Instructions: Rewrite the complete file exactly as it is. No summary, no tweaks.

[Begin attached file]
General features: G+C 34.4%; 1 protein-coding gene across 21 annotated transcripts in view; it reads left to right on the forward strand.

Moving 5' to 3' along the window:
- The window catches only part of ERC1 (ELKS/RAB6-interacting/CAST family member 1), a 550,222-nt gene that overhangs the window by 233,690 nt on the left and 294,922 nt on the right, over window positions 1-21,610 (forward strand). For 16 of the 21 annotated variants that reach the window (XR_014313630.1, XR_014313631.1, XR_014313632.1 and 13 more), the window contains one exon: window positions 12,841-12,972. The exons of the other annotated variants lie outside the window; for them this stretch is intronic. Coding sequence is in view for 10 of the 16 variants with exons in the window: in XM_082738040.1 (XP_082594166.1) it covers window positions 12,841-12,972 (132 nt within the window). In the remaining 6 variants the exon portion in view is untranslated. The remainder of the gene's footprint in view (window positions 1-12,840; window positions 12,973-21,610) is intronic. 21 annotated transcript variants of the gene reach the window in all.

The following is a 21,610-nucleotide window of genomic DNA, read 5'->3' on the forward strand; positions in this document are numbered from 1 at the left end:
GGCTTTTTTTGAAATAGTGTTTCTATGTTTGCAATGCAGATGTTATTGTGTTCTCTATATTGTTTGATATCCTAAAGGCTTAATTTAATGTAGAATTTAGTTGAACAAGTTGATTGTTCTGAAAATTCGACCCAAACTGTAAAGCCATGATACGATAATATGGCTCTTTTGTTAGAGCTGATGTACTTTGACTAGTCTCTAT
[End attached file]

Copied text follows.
General features: G+C 34.4%; 1 protein-coding gene across 21 annotated transcripts in view; it reads left to right on the forward strand.

Moving 5' to 3' along the window:
- The window catches only part of ERC1 (ELKS/RAB6-interacting/CAST family member 1), a 550,222-nt gene that overhangs the window by 233,690 nt on the left and 294,922 nt on the right, over window positions 1-21,610 (forward strand). For 16 of the 21 annotated variants that reach the window (XR_014313630.1, XR_014313631.1, XR_014313632.1 and 13 more), the window contains one exon: window positions 12,841-12,972. The exons of the other annotated variants lie outside the window; for them this stretch is intronic. Coding sequence is in view for 10 of the 16 variants with exons in the window: in XM_082738040.1 (XP_082594166.1) it covers window positions 12,841-12,972 (132 nt within the window). In the remaining 6 variants the exon portion in view is untranslated. The remainder of the gene's footprint in view (window positions 1-12,840; window positions 12,973-21,610) is intronic. 21 annotated transcript variants of the gene reach the window in all.

The following is a 21,610-nucleotide window of genomic DNA, read 5'->3' on the forward strand; positions in this document are numbered from 1 at the left end:
GGCTTTTTTTGAAATAGTGTTTCTATGTTTGCAATGCAGATGTTATTGTGTTCTCTATATTGTTTGATATCCTAAAGGCTTAATTTAATGTAGAATTTAGTTGAACAAGTTGATTGTTCTGAAAATTCGACCCAAACTGTAAAGCCATGATACGATAATATGGCTCTTTTGTTAGAGCTGATGTACTTTGACTAGTCTCTAT